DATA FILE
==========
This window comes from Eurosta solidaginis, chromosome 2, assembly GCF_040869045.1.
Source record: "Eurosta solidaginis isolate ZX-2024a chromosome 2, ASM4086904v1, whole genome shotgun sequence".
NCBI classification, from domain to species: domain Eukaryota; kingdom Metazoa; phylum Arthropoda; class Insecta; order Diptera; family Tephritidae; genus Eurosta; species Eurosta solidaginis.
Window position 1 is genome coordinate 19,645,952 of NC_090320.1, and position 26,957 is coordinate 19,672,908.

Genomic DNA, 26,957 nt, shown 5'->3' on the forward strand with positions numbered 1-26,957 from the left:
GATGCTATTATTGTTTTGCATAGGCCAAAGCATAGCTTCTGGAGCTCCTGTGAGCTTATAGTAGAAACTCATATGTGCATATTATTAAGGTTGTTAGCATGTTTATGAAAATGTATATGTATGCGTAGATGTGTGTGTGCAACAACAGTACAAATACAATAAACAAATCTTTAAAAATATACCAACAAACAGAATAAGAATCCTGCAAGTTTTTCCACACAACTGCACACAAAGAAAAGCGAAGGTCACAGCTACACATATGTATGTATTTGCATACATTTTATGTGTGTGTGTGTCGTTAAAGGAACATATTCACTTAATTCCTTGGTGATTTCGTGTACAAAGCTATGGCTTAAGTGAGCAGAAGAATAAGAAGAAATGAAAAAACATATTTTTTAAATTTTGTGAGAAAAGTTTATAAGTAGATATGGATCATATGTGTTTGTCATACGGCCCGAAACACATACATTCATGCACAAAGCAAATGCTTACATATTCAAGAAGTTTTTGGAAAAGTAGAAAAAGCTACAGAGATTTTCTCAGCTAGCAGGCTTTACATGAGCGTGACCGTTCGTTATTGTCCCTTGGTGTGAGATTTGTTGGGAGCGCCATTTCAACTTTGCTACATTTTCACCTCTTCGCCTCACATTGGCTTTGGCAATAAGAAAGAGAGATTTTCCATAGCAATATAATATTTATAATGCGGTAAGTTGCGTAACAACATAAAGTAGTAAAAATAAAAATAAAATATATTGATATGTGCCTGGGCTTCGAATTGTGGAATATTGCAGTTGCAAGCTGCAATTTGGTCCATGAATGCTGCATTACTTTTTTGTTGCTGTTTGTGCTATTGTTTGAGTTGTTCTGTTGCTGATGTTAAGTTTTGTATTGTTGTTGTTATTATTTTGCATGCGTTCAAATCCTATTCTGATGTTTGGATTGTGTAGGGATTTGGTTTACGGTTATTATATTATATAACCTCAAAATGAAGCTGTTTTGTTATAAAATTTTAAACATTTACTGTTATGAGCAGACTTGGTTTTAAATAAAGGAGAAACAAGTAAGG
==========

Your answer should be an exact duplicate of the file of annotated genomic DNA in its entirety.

This window comes from Eurosta solidaginis, chromosome 2, assembly GCF_040869045.1.
Source record: "Eurosta solidaginis isolate ZX-2024a chromosome 2, ASM4086904v1, whole genome shotgun sequence".
NCBI classification, from domain to species: domain Eukaryota; kingdom Metazoa; phylum Arthropoda; class Insecta; order Diptera; family Tephritidae; genus Eurosta; species Eurosta solidaginis.
Window position 1 is genome coordinate 19,645,952 of NC_090320.1, and position 26,957 is coordinate 19,672,908.

Genomic DNA, 26,957 nt, shown 5'->3' on the forward strand with positions numbered 1-26,957 from the left:
GATGCTATTATTGTTTTGCATAGGCCAAAGCATAGCTTCTGGAGCTCCTGTGAGCTTATAGTAGAAACTCATATGTGCATATTATTAAGGTTGTTAGCATGTTTATGAAAATGTATATGTATGCGTAGATGTGTGTGTGCAACAACAGTACAAATACAATAAACAAATCTTTAAAAATATACCAACAAACAGAATAAGAATCCTGCAAGTTTTTCCACACAACTGCACACAAAGAAAAGCGAAGGTCACAGCTACACATATGTATGTATTTGCATACATTTTATGTGTGTGTGTGTCGTTAAAGGAACATATTCACTTAATTCCTTGGTGATTTCGTGTACAAAGCTATGGCTTAAGTGAGCAGAAGAATAAGAAGAAATGAAAAAACATATTTTTTAAATTTTGTGAGAAAAGTTTATAAGTAGATATGGATCATATGTGTTTGTCATACGGCCCGAAACACATACATTCATGCACAAAGCAAATGCTTACATATTCAAGAAGTTTTTGGAAAAGTAGAAAAAGCTACAGAGATTTTCTCAGCTAGCAGGCTTTACATGAGCGTGACCGTTCGTTATTGTCCCTTGGTGTGAGATTTGTTGGGAGCGCCATTTCAACTTTGCTACATTTTCACCTCTTCGCCTCACATTGGCTTTGGCAATAAGAAAGAGAGATTTTCCATAGCAATATAATATTTATAATGCGGTAAGTTGCGTAACAACATAAAGTAGTAAAAATAAAAATAAAATATATTGATATGTGCCTGGGCTTCGAATTGTGGAATATTGCAGTTGCAAGCTGCAATTTGGTCCATGAATGCTGCATTACTTTTTTGTTGCTGTTTGTGCTATTGTTTGAGTTGTTCTGTTGCTGATGTTAAGTTTTGTATTGTTGTTGTTATTATTTTGCATGCGTTCAAATCCTATTCTGATGTTTGGATTGTGTAGGGATTTGGTTTACGGTTATTATATTATATAACCTCAAAATGAAGCTGTTTTGTTATAAAATTTTAAACATTTACTGTTATGAGCAGACTTGGTTTTAAATAAAGGAGAAACAAGTAAGG